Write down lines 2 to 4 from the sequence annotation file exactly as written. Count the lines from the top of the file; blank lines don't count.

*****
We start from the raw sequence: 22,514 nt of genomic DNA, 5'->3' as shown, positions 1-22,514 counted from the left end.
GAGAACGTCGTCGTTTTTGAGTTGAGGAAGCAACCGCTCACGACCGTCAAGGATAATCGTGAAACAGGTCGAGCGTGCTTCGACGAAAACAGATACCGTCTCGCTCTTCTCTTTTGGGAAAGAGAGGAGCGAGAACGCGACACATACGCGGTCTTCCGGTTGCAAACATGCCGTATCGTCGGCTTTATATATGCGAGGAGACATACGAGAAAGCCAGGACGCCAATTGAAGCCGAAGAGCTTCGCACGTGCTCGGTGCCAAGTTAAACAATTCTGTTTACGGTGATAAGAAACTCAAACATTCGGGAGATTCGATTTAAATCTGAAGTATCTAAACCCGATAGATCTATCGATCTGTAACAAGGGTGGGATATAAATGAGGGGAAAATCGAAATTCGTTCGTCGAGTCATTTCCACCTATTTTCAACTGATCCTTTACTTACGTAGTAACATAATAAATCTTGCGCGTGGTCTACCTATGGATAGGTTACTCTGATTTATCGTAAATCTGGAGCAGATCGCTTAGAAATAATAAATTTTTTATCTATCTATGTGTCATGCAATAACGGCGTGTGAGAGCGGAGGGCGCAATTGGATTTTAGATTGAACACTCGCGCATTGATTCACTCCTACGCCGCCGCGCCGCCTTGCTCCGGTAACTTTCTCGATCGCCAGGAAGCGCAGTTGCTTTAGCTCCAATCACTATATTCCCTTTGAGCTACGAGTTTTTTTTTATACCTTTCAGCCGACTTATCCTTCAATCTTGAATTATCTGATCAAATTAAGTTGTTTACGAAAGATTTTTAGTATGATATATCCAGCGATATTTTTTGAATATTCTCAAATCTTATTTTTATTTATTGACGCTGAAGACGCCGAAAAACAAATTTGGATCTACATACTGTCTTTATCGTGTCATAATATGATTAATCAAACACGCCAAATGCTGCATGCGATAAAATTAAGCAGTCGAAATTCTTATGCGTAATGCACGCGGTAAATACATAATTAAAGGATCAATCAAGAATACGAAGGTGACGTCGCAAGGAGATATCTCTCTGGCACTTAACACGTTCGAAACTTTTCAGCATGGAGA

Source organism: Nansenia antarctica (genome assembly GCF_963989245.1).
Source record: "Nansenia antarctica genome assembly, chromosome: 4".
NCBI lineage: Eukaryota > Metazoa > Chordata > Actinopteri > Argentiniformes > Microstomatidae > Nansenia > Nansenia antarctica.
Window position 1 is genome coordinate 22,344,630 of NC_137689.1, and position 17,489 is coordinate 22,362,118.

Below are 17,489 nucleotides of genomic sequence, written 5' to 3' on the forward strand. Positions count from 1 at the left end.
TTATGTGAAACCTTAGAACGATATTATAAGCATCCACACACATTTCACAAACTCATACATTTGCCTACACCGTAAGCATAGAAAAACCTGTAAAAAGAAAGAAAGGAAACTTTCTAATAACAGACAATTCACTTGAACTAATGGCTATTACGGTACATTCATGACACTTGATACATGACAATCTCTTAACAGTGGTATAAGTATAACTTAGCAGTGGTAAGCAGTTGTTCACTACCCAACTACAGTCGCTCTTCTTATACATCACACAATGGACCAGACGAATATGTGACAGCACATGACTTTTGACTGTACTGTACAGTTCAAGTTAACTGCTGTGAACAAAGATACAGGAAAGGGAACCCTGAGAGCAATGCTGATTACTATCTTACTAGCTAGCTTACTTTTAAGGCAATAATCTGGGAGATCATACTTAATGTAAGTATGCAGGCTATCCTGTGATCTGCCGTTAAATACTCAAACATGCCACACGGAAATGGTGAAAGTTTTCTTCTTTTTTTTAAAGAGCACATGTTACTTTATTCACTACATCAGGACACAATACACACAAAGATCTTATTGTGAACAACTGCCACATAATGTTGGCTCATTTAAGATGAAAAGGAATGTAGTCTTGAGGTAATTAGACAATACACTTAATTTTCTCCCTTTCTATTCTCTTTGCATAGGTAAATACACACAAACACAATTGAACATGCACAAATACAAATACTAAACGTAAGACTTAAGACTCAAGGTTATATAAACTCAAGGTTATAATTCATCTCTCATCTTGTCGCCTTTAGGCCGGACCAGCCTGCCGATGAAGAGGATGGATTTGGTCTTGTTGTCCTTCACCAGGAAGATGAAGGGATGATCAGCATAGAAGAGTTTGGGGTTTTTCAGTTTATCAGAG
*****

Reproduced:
GAGAACGTCGTCGTTTTTGAGTTGAGGAAGCAACCGCTCACGACCGTCAAGGATAATCGTGAAACAGGTCGAGCGTGCTTCGACGAAAACAGATACCGTCTCGCTCTTCTCTTTTGGGAAAGAGAGGAGCGAGAACGCGACACATACGCGGTCTTCCGGTTGCAAACATGCCGTATCGTCGGCTTTATATATGCGAGGAGACATACGAGAAAGCCAGGACGCCAATTGAAGCCGAAGAGCTTCGCACGTGCTCGGTGCCAAGTTAAACAATTCTGTTTACGGTGATAAGAAACTCAAACATTCGGGAGATTCGATTTAAATCTGAAGTATCTAAACCCGATAGATCTATCGATCTGTAACAAGGGTGGGATATAAATGAGGGGAAAATCGAAATTCGTTCGTCGAGTCATTTCCACCTATTTTCAACTGATCCTTTACTTACGTAGTAACATAATAAATCTTGCGCGTGGTCTACCTATGGATAGGTTACTCTGATTTATCGTAAATCTGGAGCAGATCGCTTAGAAATAATAAATTTTTTATCTATCTATGTGTCATGCAATAACGGCGTGTGAGAGCGGAGGGCGCAATTGGATTTTAGATTGAACACTCGCGCATTGATTCACTCCTACGCCGCCGCGCCGCCTTGCTCCGGTAACTTTCTCGATCGCCAGGAAGCGCAGTTGCTTTAGCTCCAATCACTATATTCCCTTTGAGCTACGAGTTTTTTTTTATACCTTTCAGCCGACTTATCCTTCAATCTTGAATTATCTGATCAAATTAAGTTGTTTACGAAAGATTTTTAGTATGATATATCCAGCGATATTTTTTGAATATTCTCAAATCTTATTTTTATTTATTGACGCTGAAGACGCCGAAAAACAAATTTGGATCTACATACTGTCTTTATCGTGTCATAATATGATTAATCAAACACGCCAAATGCTGCATGCGATAAAATTAAGCAGTCGAAATTCTTATGCGTAATGCACGCGGTAAATACATAATTAAAGGATCAATCAAGAATACGAAGGTGACGTCGCAAGGAGATATCTCTCTGGCACTTAACACGTTCGAAACTTTTCAGCATGGAGA

Source organism: Nansenia antarctica (genome assembly GCF_963989245.1).
Source record: "Nansenia antarctica genome assembly, chromosome: 4".